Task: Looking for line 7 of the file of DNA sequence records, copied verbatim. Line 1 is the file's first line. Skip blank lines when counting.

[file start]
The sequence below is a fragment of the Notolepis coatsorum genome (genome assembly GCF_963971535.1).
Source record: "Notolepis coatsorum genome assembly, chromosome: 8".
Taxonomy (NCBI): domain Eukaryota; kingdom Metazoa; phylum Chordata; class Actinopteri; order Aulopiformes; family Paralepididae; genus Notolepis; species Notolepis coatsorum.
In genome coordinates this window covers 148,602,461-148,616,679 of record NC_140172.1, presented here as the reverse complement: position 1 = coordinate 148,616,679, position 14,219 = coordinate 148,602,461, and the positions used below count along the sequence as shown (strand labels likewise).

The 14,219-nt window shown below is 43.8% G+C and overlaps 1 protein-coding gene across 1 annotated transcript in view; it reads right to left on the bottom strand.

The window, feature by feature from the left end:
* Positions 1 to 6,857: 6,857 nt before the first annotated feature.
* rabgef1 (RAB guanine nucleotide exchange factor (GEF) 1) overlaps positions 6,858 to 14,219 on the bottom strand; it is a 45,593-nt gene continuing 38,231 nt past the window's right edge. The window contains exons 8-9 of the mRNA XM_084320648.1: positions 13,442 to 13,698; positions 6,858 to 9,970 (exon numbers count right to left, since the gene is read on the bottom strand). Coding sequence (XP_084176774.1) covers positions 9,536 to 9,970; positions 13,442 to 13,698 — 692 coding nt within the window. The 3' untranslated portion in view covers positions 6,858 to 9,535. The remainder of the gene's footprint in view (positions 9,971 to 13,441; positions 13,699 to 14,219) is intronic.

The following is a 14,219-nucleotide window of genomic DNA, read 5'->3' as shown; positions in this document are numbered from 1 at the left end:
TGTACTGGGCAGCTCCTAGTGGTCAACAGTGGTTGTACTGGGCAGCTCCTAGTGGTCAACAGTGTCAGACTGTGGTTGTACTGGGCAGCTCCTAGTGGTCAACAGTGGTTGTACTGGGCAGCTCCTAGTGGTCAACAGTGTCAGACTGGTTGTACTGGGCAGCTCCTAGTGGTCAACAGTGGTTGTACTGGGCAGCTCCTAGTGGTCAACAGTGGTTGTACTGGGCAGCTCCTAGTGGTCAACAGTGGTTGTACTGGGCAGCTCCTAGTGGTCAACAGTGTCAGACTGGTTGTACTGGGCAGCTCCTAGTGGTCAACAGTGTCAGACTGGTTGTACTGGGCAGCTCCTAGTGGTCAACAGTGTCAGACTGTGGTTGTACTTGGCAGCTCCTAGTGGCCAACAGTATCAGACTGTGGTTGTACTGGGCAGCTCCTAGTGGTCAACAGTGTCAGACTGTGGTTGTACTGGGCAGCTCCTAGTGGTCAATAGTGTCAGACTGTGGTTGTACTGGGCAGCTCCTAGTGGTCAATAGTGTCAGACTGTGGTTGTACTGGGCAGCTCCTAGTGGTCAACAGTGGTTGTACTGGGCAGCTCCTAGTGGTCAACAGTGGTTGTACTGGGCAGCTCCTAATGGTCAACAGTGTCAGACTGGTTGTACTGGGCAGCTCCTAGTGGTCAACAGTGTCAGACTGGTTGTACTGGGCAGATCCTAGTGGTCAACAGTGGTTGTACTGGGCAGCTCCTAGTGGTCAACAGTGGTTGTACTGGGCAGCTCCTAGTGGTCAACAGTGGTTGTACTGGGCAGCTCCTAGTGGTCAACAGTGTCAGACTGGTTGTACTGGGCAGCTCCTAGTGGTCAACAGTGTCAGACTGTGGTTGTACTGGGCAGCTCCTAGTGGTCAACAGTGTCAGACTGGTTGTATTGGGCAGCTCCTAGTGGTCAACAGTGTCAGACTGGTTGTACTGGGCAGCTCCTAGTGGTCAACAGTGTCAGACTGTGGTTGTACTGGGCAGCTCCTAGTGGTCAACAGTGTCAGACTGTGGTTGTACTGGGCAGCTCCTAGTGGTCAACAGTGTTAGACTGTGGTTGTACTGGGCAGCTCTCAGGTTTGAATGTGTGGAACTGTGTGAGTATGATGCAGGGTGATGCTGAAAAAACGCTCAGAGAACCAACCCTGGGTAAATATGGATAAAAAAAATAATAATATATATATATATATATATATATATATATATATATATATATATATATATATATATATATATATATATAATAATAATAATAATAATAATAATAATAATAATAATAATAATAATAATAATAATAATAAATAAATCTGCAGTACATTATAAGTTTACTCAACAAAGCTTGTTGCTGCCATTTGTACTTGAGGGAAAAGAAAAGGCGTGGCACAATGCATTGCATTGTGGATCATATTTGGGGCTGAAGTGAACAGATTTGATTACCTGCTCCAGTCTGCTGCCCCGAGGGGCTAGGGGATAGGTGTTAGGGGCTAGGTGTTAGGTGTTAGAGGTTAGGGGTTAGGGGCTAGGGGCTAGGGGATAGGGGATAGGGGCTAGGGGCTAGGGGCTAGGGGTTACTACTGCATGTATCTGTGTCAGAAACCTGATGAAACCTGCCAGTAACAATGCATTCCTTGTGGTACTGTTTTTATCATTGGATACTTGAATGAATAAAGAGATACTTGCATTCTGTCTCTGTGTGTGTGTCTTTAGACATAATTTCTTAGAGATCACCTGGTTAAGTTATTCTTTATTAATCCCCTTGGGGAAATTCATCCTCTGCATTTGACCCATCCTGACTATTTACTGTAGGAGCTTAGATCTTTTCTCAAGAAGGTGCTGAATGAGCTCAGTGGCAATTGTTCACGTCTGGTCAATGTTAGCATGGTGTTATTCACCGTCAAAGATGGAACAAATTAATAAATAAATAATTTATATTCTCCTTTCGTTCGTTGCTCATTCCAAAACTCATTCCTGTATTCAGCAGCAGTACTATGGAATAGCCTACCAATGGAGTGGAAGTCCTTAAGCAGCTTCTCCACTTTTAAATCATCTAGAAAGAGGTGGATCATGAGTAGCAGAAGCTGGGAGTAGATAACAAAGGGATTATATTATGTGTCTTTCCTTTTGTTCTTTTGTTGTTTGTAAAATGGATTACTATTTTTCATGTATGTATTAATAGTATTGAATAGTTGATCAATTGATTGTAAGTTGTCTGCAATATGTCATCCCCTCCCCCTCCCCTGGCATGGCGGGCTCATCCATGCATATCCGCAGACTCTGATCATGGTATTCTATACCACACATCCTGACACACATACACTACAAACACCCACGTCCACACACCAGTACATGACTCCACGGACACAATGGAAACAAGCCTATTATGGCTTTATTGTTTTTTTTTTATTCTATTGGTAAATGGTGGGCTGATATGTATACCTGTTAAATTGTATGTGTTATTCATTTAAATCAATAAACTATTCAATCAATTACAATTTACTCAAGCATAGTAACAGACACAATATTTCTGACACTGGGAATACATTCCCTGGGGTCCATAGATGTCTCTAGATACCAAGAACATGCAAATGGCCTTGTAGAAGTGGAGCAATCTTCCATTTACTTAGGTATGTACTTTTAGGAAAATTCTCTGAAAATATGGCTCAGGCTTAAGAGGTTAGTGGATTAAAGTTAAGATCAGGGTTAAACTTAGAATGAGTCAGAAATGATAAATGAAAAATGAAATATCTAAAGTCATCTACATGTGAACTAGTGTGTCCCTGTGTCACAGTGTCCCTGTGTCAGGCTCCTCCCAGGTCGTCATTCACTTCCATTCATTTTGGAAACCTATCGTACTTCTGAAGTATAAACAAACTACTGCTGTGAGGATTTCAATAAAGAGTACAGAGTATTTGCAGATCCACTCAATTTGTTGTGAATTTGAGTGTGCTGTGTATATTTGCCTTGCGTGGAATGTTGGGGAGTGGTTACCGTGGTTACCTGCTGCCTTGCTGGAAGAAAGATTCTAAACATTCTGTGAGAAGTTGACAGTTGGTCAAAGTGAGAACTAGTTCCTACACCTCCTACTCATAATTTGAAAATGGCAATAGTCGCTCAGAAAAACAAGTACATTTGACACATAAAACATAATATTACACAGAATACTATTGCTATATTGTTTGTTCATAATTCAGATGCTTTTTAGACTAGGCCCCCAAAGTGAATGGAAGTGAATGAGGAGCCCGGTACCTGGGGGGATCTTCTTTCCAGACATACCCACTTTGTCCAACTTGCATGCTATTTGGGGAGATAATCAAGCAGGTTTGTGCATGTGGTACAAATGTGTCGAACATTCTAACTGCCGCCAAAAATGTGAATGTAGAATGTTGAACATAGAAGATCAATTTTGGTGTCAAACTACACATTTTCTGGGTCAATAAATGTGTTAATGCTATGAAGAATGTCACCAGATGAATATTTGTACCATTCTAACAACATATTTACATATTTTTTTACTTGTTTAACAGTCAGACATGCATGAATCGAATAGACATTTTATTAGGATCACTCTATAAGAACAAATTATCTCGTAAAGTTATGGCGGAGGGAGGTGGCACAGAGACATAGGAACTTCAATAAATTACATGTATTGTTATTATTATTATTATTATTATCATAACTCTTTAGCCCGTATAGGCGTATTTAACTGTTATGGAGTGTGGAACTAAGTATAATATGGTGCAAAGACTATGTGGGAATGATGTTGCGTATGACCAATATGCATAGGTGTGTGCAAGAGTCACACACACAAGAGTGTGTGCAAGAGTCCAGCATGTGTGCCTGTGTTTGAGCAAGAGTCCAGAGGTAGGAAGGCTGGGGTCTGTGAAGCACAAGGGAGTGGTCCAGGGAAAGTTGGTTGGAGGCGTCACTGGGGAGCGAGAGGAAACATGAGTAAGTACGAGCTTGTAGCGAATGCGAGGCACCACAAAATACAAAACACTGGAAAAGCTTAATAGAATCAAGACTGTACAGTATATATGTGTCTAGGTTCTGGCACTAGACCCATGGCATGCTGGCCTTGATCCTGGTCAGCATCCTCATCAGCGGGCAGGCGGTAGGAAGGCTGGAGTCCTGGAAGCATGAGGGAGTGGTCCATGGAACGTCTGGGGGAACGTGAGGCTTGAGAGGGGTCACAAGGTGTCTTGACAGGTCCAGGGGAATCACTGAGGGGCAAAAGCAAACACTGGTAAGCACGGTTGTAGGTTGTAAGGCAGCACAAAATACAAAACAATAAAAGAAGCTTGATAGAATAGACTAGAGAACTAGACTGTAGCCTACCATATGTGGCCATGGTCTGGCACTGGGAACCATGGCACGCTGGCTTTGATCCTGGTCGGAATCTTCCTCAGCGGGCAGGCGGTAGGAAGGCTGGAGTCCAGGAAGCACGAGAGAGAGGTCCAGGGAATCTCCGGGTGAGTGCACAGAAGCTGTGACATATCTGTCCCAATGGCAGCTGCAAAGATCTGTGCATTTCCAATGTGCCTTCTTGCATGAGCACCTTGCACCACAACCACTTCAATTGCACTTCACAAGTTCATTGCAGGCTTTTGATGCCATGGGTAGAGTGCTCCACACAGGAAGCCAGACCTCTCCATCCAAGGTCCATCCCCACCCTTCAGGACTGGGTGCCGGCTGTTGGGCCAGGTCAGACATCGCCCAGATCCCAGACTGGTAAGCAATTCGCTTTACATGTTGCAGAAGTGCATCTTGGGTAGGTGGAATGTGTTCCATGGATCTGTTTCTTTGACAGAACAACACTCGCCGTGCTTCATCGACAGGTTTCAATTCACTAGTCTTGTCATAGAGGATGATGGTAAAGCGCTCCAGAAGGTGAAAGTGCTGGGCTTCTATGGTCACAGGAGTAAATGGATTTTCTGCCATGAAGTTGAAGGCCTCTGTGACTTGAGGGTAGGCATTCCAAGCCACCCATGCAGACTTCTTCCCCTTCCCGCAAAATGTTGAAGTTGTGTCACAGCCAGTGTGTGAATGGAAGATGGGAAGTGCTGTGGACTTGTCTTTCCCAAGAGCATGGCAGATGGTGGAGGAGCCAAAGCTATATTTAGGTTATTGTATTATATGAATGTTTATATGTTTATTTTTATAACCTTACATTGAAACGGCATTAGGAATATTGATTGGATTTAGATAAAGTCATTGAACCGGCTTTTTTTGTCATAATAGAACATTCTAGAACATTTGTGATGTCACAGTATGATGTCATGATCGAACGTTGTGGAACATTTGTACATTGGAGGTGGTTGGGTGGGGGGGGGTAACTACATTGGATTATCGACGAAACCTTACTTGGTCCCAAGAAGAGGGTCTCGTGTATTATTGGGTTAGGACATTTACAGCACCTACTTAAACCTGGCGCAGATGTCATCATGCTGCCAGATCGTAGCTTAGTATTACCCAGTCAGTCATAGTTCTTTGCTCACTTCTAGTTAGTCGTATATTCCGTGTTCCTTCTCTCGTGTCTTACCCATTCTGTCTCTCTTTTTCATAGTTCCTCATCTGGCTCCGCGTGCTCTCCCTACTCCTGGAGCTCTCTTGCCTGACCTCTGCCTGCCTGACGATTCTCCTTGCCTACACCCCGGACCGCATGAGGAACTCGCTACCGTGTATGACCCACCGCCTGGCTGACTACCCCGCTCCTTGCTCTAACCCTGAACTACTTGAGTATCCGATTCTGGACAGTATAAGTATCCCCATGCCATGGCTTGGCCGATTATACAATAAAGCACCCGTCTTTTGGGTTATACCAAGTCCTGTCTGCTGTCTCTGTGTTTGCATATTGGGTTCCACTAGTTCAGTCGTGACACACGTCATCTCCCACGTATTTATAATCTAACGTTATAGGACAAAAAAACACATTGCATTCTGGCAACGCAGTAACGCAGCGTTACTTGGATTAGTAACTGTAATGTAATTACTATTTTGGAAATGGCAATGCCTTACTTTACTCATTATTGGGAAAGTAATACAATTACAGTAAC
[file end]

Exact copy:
* Positions 1 to 6,857: 6,857 nt before the first annotated feature.